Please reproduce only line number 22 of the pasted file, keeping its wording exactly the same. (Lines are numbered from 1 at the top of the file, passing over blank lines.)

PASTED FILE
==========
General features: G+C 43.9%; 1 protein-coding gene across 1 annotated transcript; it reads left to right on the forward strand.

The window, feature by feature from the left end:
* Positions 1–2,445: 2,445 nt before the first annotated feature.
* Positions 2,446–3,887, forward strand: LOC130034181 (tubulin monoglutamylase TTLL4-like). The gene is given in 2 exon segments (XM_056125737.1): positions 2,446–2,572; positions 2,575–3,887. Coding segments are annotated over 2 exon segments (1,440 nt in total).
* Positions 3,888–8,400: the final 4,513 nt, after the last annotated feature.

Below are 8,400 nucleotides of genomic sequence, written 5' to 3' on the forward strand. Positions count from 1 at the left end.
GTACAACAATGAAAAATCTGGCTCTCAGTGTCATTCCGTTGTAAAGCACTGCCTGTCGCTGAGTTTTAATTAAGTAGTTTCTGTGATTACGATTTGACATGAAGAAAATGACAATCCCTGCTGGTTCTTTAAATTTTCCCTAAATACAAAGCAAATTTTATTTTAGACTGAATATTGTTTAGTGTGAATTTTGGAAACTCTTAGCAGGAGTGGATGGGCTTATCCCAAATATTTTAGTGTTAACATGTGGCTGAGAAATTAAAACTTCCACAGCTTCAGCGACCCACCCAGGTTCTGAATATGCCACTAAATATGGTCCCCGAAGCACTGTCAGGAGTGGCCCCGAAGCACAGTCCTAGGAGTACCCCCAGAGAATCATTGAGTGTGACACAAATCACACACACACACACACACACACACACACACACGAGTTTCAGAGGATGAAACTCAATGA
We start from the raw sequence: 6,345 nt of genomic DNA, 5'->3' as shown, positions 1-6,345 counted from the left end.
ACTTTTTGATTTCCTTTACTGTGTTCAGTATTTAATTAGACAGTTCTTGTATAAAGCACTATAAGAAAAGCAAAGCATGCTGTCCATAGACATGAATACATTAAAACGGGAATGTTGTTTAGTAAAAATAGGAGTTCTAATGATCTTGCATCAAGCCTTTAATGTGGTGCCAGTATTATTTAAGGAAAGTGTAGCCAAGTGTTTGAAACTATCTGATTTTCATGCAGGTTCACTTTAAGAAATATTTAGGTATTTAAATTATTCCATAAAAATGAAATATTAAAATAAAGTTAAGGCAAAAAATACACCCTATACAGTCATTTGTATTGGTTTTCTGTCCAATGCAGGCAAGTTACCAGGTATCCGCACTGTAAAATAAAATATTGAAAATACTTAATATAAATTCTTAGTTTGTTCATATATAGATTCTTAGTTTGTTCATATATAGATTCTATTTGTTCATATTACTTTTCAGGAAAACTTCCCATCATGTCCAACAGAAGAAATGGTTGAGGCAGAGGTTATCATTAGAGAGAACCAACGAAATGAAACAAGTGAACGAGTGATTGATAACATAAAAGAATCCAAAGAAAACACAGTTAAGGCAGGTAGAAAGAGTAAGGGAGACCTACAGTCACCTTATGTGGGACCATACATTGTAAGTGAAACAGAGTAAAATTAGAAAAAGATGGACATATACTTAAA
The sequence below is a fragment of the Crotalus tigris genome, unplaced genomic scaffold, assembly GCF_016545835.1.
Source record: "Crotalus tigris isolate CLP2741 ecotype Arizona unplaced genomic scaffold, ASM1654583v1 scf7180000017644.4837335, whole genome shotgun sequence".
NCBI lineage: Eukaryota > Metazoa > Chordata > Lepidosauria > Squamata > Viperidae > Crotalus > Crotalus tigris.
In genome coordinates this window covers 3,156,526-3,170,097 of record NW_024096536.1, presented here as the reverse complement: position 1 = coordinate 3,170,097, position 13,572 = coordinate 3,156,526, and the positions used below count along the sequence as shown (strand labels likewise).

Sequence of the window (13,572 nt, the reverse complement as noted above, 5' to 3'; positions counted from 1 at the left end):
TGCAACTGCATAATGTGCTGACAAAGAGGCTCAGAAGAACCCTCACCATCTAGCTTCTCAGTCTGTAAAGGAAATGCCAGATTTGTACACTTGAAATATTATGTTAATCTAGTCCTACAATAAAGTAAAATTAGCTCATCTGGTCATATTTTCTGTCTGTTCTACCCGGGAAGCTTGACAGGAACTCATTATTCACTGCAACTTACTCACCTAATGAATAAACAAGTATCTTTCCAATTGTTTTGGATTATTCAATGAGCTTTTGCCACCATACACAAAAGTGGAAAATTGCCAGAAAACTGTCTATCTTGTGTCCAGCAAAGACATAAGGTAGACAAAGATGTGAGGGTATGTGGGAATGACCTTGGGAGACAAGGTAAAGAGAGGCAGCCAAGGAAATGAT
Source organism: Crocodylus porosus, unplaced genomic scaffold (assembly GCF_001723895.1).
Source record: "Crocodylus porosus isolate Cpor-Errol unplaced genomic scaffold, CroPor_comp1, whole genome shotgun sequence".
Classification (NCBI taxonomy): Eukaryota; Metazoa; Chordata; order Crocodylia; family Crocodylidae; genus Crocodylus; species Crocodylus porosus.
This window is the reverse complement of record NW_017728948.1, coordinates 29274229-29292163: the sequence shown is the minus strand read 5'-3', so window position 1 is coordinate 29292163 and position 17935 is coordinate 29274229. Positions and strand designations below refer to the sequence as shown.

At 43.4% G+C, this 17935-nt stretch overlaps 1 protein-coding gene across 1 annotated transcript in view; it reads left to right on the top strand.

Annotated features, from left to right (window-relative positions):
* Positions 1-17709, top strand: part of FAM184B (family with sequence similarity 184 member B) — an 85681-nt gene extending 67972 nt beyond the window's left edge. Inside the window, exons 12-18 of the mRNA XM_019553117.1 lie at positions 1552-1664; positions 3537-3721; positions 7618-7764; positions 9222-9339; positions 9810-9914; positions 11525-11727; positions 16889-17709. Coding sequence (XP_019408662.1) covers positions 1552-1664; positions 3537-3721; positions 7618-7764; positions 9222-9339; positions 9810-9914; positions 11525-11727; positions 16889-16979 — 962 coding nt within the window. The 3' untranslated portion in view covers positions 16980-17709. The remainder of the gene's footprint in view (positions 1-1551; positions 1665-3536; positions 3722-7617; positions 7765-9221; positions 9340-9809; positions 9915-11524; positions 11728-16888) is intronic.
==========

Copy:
* Positions 1-17709, top strand: part of FAM184B (family with sequence similarity 184 member B) — an 85681-nt gene extending 67972 nt beyond the window's left edge. Inside the window, exons 12-18 of the mRNA XM_019553117.1 lie at positions 1552-1664; positions 3537-3721; positions 7618-7764; positions 9222-9339; positions 9810-9914; positions 11525-11727; positions 16889-17709. Coding sequence (XP_019408662.1) covers positions 1552-1664; positions 3537-3721; positions 7618-7764; positions 9222-9339; positions 9810-9914; positions 11525-11727; positions 16889-16979 — 962 coding nt within the window. The 3' untranslated portion in view covers positions 16980-17709. The remainder of the gene's footprint in view (positions 1-1551; positions 1665-3536; positions 3722-7617; positions 7765-9221; positions 9340-9809; positions 9915-11524; positions 11728-16888) is intronic.